Paul of Alexandria

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(fl. Alexandria, ca. A.D. 378)


Paul composed an elementary textbook, Eἰ̓σαγωγιĸά which was designed to instruct students in the fundamental concepts of astrology. The second edition of this brief text, addressed to his son Cronamon, is extant; in chapter twenty Paul gives as an example for the determination of the weekday the computation for “today, 20 Mecheir 94 Diocletian,” or 14 February A.D. 378. No further biographical details are known.

Paul names as his sources Ptolemy, Apollinarius, Apollonius of Laodicea, the Panaretus (of Hermes Trismegistus), the wise men of the Egyptians, and Hermes Trismegistus himself. In addition, relations of his text to a number of other astrological texts—for example, those of Firmicus Maternus and Rhetorius—can be discerned. Astronomically, Paul was not incompetent but never became profound. He discussed the planets’ heliacal risings and settings (ch. 14) and their stationary points (ch. 15; he referred the reader desiring accurate computations to Ptolemy’s Handy Tables); and he treated the moon’s phases (ch. 16), the sun’s longitude for any day (ch. 28), and the establishment of the ascendant (ch. 29) and the midheaven (ch. 30).

Paul’s work became reasonably popular. It was used as the basis for a course of lectures delivered at Alexandria between May and July A.D. 564—probably by Olympiodorus (Heliodori, ut dicitur, in Paulun Alexandrinum Commentarium, E. Boer, ed. [Leipzig, 1962]; compare L. G. Westerink, “Ein astrologisches Kolleg aus dem Jahre 564,” in Byzantinische Zeitschrift, 64 [1971], 6–21). Chapters 1 and 2 (p. 1, line 1—p. 10, line 8 in E. Boer’s edition) were translated into Armenian by Ananias of Shirak in the seventh century (A. G. Abraharnyan, ed., item 21 of Ananias’ collected works [Yerevan, 1944], pp. 327–330. I owe this reference to Prof. R. C. Thompson of Harvard). A summary of Paul’s work was included in an important Byzantine treatise on astrological authorities (pp. xxi—xxiv in E. Boer’s ed.), and the text was illuminated by numerous scholia (pp. 102–134, in E. Boer’s ed.), at least some of which are of the twelfth century (O. Neugebauer, in E. Boer’s ed., pp. 136–137).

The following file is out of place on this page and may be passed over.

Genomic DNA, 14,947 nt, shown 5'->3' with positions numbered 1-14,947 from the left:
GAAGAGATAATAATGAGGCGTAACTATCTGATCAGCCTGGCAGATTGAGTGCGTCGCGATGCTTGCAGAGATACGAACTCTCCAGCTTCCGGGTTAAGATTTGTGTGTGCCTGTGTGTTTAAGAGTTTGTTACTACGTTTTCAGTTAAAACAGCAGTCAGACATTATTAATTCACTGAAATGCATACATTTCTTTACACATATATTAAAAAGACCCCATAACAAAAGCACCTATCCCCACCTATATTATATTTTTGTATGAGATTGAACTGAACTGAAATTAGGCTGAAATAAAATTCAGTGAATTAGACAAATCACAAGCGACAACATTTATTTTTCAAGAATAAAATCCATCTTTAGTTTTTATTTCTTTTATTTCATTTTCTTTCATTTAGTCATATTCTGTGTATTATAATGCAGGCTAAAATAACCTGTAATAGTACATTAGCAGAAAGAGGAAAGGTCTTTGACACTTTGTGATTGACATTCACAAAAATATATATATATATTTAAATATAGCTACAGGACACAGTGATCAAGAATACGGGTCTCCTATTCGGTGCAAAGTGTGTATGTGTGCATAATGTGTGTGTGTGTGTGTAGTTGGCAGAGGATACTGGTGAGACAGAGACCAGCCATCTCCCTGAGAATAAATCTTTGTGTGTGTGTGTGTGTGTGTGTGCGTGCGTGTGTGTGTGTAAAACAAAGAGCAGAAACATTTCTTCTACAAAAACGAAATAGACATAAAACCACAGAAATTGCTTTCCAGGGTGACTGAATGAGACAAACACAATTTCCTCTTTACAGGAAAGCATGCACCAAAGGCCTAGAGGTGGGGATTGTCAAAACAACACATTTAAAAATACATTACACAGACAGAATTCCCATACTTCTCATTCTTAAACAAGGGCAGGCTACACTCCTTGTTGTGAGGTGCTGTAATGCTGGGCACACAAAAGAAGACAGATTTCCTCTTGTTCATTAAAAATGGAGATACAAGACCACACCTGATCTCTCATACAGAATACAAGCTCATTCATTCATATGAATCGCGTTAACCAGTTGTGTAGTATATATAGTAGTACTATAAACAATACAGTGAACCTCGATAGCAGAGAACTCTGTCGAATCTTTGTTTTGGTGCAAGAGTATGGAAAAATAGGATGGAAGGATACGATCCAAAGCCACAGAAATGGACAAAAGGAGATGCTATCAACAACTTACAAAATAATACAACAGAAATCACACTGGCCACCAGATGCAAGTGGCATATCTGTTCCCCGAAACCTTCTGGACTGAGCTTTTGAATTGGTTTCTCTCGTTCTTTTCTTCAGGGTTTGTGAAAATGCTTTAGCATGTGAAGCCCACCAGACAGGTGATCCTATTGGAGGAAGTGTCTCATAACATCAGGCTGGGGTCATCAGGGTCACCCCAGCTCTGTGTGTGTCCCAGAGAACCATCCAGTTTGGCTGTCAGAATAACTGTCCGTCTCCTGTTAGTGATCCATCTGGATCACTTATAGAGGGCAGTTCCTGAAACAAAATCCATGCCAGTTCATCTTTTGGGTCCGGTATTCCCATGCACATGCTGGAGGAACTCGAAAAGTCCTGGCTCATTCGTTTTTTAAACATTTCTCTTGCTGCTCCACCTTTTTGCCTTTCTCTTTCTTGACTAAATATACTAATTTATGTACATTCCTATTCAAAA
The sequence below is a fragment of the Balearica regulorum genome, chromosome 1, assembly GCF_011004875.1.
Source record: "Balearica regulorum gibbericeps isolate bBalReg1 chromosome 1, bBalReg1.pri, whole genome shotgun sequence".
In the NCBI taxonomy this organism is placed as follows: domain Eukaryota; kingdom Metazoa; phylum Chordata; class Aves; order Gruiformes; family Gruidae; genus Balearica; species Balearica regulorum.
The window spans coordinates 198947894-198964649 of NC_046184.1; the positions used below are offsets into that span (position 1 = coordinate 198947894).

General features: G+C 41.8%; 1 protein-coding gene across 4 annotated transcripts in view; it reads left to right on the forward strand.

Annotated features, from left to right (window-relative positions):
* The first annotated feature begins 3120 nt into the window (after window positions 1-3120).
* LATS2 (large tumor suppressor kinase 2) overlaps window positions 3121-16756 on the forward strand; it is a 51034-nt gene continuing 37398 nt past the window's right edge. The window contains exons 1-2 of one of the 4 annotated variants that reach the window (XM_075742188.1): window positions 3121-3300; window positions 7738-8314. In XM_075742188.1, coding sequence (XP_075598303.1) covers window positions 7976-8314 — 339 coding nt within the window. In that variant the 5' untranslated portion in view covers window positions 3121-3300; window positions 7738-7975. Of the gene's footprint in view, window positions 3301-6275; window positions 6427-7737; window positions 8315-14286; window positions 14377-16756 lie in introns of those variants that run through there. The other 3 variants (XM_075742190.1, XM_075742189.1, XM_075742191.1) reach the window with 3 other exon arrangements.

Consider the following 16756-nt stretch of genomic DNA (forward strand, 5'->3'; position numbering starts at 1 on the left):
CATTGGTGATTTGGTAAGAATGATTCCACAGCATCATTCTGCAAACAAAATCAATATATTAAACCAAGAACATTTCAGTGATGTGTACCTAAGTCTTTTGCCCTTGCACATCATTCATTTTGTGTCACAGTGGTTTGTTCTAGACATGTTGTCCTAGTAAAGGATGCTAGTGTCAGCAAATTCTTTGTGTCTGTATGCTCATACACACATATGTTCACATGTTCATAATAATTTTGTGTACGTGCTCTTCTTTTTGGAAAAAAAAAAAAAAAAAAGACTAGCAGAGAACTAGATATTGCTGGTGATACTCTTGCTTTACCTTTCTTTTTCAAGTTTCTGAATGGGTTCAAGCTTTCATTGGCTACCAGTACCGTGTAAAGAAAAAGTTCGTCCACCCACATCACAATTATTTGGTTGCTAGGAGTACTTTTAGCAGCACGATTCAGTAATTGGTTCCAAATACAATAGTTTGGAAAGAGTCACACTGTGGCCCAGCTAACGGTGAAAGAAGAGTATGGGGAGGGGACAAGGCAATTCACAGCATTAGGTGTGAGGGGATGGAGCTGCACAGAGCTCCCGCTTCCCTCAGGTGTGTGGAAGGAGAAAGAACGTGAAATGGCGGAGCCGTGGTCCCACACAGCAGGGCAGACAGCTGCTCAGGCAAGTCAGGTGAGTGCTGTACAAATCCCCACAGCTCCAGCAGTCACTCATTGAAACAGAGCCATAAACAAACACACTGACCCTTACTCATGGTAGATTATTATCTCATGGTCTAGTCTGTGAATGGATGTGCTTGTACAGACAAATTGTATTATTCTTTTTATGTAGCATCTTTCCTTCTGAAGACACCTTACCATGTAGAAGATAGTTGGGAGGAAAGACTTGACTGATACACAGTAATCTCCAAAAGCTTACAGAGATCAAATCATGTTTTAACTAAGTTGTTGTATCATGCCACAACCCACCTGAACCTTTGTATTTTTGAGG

Modern interest in Paul has largely centered on two problems. Al-Bīrūnī alleged that the Indian astronomer Pauliśa (or Puliśa) was a Greek, Paulus of Alexandria. Although al-Bīrūnī later corrected his error, many more recent scholars have continued to repeat it. The reasons for the rejection of the identification will be found in O. Neugebauer and D. Pingree, The Pañcasiddhāntikā of Varāhamihira,I (Copenhagen, 1970), 12–13 (Pauliśa’s peculiar Greco-Babylonian astronomy is summarized by Varahamihira in his Pañcasiddhāntikā, I , 11–13; III ; VI–VII ; and XVII , 65–80 [?]); and in D. Pingree, “The Later Paulisasiddhanta,” in Centaurus, 14 (1969), 172–241, where it is shown that al-Bīrūnī’s Pauliśasiddhānta was written at Sthāneśvara in the eighth century, and that it follows the ārdharātrikapakṣa that was founded by Āryabhata.

Several scholars have contended that there is a relation of direct dependence between a geographical list in Acts of the Apostles and the astrological geography in Paul’s Eἰ̓σαγωγιĸά. This relation has been disproved by B. M. Metzger, “Ancient Astrological Geography and Acts 2: 9–11,” in W. W. Gasque and R. P. Martin, eds., Apostolic History and the Gospel (Exeter, 1970), 123–133.


The standard ed. of Paul is E. Boer, Pauli Alexandrini Elementa apotelesmatica (Leipzig, 1958). The articles on Paul by W. Gundel, in Pauly-Wissowa, Real-Encyclopädie der classischen Altertumswissenschaft, XVIII , pt. 2, cols. 2376–2386; and W. Gundel and H. G. Gundel, Astrologumena (Wiesbaden, 1966), 236–239, are no longer of much value.

David Pingree